To Cornelius, Concerning Polycarp the Adrumetine.
Argument.-He Excuses Himself in This Letter for What Had Occurred, in That, During the Time that He Was at Adrumetum, Letters Had Been Sent Thence by the Clergy of Polycarp, Not to Cornelius, But to the Roman Clergy, Notwithstanding that Previously Polycarp Himself Had Written Rather to Cornelius. It Appears Tolerably Plain from the Context Itself that This Was Written After the Preceding Ones.
1. Cyprian to Cornelius his brother, greeting. I have read your letters, dearest brother, which you sent by Primitivus our co-presbyter, in which I perceived that you were annoyed that, whereas letters from the Adrumetine colony in the name of Polycarp were directed to you, yet after Liberalis and I came to that place, letters began to be directed thence to the presbyters and to the deacons.
2. In respect of which I wish you to know, and certainly to believe, that it was done from no levity or contempt. But when several of our colleagues who had assembled into one place had determined that, while our co-bishops Caldonius and Fortunatus were sent as ambassadors to you, all things should be in the meantime suspended as they were, until the same colleagues of ours, having reduced matters there to peace, or, having discovered their truth. should return to us; the presbyters and deacons abiding in the Adrumetine colony; in the absence of our co-bishop Polycarp, were ignorant of what had been decided in common by us. But when we came before them, and our purpose was understood, they themselves also began to observe what the others did, so that the agreement of the churches abiding there was in no respect broken.
3. Some persons, however, sometimes disturb men's minds and spirits by their words, in that they relate things otherwise than is the truth. For we, who furnish every person who sails hence with a plan that they may sail without any of-fence, know that we have exhorted them to acknowledge and hold the root and matrix of the Catholic Church.2 But since our province is wide-spread, and has Numidia and Mauritania attached to it; lest a schism made in the city should confuse the minds of the absent with uncertain opinions, we decided-having obtained by means of the bishops the truth of the matter, and having got a greater authority for the proof of your ordination, and so at length every scruple being got rid of from the breast of every one-that letters should be sent you by all who were placed anywhere in the province; as in fact is done, that so the whole of our colleagues might decidedly approve of and maintain both you and your communion, that is as well to the unity of the Catholic Church as to its charity. That all which has by God's direction come to pass, and that our design has under Providence been forwarded, we rejoice.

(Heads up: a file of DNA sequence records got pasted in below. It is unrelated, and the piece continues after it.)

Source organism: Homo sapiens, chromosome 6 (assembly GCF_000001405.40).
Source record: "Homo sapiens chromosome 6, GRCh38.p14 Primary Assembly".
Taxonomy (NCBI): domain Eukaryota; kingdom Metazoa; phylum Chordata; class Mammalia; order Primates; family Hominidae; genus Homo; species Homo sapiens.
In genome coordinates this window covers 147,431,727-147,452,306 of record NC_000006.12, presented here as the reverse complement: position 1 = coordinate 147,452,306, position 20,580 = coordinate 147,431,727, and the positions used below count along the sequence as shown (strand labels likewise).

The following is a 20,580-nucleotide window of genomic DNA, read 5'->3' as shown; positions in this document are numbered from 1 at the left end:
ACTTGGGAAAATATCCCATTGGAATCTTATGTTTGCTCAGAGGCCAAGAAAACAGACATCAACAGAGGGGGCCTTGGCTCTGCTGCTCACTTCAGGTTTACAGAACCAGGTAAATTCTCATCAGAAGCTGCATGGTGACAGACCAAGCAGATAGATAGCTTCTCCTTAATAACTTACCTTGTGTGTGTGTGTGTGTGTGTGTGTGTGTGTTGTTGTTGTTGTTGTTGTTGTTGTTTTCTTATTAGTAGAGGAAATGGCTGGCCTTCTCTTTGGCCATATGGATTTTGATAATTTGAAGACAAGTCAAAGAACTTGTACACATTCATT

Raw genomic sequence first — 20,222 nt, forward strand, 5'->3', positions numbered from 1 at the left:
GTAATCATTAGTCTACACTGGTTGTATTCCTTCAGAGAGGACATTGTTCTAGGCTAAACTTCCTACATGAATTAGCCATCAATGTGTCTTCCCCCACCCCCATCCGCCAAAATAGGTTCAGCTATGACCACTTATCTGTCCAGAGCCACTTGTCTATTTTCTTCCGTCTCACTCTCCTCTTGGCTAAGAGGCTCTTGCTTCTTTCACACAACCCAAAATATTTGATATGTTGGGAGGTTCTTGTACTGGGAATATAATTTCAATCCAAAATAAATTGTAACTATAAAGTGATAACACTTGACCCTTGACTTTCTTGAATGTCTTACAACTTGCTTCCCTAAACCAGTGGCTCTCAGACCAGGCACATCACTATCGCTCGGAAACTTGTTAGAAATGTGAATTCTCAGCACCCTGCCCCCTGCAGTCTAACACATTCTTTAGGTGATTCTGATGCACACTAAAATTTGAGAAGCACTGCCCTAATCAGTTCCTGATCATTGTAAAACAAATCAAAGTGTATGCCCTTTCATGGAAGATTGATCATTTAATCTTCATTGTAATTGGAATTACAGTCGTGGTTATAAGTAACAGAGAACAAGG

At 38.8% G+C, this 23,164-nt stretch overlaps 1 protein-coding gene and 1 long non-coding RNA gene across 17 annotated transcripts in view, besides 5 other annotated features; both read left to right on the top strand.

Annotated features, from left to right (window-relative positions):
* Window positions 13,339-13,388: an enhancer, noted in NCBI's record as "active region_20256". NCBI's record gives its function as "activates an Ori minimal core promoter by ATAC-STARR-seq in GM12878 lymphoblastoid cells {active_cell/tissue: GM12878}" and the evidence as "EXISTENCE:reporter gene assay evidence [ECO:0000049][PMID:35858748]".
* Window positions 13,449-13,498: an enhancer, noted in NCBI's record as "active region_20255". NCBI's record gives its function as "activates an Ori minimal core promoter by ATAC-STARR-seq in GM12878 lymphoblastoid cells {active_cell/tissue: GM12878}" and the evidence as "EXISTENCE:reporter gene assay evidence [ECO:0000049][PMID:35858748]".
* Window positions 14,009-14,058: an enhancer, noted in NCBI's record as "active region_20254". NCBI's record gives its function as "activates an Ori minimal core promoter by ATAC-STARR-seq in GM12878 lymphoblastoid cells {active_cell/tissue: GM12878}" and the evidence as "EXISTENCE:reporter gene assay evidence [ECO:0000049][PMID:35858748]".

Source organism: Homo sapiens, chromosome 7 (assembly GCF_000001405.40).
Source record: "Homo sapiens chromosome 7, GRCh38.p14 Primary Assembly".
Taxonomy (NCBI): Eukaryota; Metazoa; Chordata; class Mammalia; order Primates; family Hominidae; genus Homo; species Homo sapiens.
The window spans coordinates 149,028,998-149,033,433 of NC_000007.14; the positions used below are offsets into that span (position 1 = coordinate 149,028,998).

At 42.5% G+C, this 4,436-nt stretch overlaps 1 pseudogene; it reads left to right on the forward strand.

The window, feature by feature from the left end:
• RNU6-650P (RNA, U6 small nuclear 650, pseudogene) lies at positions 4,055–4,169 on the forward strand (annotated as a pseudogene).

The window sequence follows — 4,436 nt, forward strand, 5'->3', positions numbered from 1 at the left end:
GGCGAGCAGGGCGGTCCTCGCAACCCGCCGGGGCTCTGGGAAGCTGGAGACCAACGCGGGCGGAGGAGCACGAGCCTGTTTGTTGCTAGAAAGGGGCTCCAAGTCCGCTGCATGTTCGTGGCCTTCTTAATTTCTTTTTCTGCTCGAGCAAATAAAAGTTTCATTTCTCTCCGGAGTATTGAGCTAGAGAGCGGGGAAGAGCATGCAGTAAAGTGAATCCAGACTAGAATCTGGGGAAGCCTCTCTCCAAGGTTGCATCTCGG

4. For thus as well the truth as the dignity of your episcopate has been established in the most open light, and with the most manifest and substantial approval; so that from the replies of our colleagues, who have thence written to us, and from the account and from the testimonies of our co-bishops Pompeius, and Stephanus, and Caldonius, and Fortunatus, both the needful cause and the right order, and moreover the glorious innocence, of your ordination might be known by all. That we, with the rest of our colleagues, may steadily and firmly administer this office, and keep it in the concordant unanimity of the Catholic Church, the divine condescension will accomplish; so that the Lord who condescends to elect and appoint for Himself priests in His Church, may protect them also when elected and appointed by His good-will and help, inspiring them to govern, and supplying both vigour for restraining the contumacy of the wicked, and gentleness for cherishing the penitence of the lapsed. I bid you, dearest brother, ever heartily farewell.